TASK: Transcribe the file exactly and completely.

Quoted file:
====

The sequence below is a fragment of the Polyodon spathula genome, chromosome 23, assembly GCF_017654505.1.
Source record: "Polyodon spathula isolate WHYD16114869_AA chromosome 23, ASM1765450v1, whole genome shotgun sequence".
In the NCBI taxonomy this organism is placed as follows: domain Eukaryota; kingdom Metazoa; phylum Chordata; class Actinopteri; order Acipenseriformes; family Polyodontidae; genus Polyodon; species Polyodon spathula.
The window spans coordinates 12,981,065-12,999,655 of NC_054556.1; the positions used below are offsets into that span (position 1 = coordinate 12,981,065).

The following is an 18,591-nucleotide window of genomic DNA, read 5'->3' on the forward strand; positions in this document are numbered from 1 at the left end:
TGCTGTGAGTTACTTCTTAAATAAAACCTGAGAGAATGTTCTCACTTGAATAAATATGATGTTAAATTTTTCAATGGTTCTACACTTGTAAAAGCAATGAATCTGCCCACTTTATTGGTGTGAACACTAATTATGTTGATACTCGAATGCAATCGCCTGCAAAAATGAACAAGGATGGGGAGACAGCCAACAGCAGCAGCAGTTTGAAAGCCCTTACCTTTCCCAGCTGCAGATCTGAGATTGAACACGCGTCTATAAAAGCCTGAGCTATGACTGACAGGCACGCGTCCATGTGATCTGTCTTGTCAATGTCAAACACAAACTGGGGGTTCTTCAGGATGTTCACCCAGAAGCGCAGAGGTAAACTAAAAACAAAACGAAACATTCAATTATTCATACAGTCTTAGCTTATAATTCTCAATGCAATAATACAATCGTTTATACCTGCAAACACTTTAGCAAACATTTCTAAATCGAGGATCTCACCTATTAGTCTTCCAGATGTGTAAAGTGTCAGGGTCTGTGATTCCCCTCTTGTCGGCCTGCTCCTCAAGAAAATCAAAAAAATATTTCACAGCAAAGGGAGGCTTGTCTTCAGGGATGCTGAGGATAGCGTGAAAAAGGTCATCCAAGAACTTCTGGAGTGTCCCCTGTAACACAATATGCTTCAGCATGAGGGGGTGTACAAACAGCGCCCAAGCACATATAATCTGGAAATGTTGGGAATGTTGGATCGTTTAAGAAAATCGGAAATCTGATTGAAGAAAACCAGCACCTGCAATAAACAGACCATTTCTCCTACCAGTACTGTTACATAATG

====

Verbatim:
The sequence below is a fragment of the Polyodon spathula genome, chromosome 23, assembly GCF_017654505.1.
Source record: "Polyodon spathula isolate WHYD16114869_AA chromosome 23, ASM1765450v1, whole genome shotgun sequence".
In the NCBI taxonomy this organism is placed as follows: domain Eukaryota; kingdom Metazoa; phylum Chordata; class Actinopteri; order Acipenseriformes; family Polyodontidae; genus Polyodon; species Polyodon spathula.
The window spans coordinates 12,981,065-12,999,655 of NC_054556.1; the positions used below are offsets into that span (position 1 = coordinate 12,981,065).

The following is an 18,591-nucleotide window of genomic DNA, read 5'->3' on the forward strand; positions in this document are numbered from 1 at the left end:
TGCTGTGAGTTACTTCTTAAATAAAACCTGAGAGAATGTTCTCACTTGAATAAATATGATGTTAAATTTTTCAATGGTTCTACACTTGTAAAAGCAATGAATCTGCCCACTTTATTGGTGTGAACACTAATTATGTTGATACTCGAATGCAATCGCCTGCAAAAATGAACAAGGATGGGGAGACAGCCAACAGCAGCAGCAGTTTGAAAGCCCTTACCTTTCCCAGCTGCAGATCTGAGATTGAACACGCGTCTATAAAAGCCTGAGCTATGACTGACAGGCACGCGTCCATGTGATCTGTCTTGTCAATGTCAAACACAAACTGGGGGTTCTTCAGGATGTTCACCCAGAAGCGCAGAGGTAAACTAAAAACAAAACGAAACATTCAATTATTCATACAGTCTTAGCTTATAATTCTCAATGCAATAATACAATCGTTTATACCTGCAAACACTTTAGCAAACATTTCTAAATCGAGGATCTCACCTATTAGTCTTCCAGATGTGTAAAGTGTCAGGGTCTGTGATTCCCCTCTTGTCGGCCTGCTCCTCAAGAAAATCAAAAAAATATTTCACAGCAAAGGGAGGCTTGTCTTCAGGGATGCTGAGGATAGCGTGAAAAAGGTCATCCAAGAACTTCTGGAGTGTCCCCTGTAACACAATATGCTTCAGCATGAGGGGGTGTACAAACAGCGCCCAAGCACATATAATCTGGAAATGTTGGGAATGTTGGATCGTTTAAGAAAATCGGAAATCTGATTGAAGAAAACCAGCACCTGCAATAAACAGACCATTTCTCCTACCAGTACTGTTACATAATG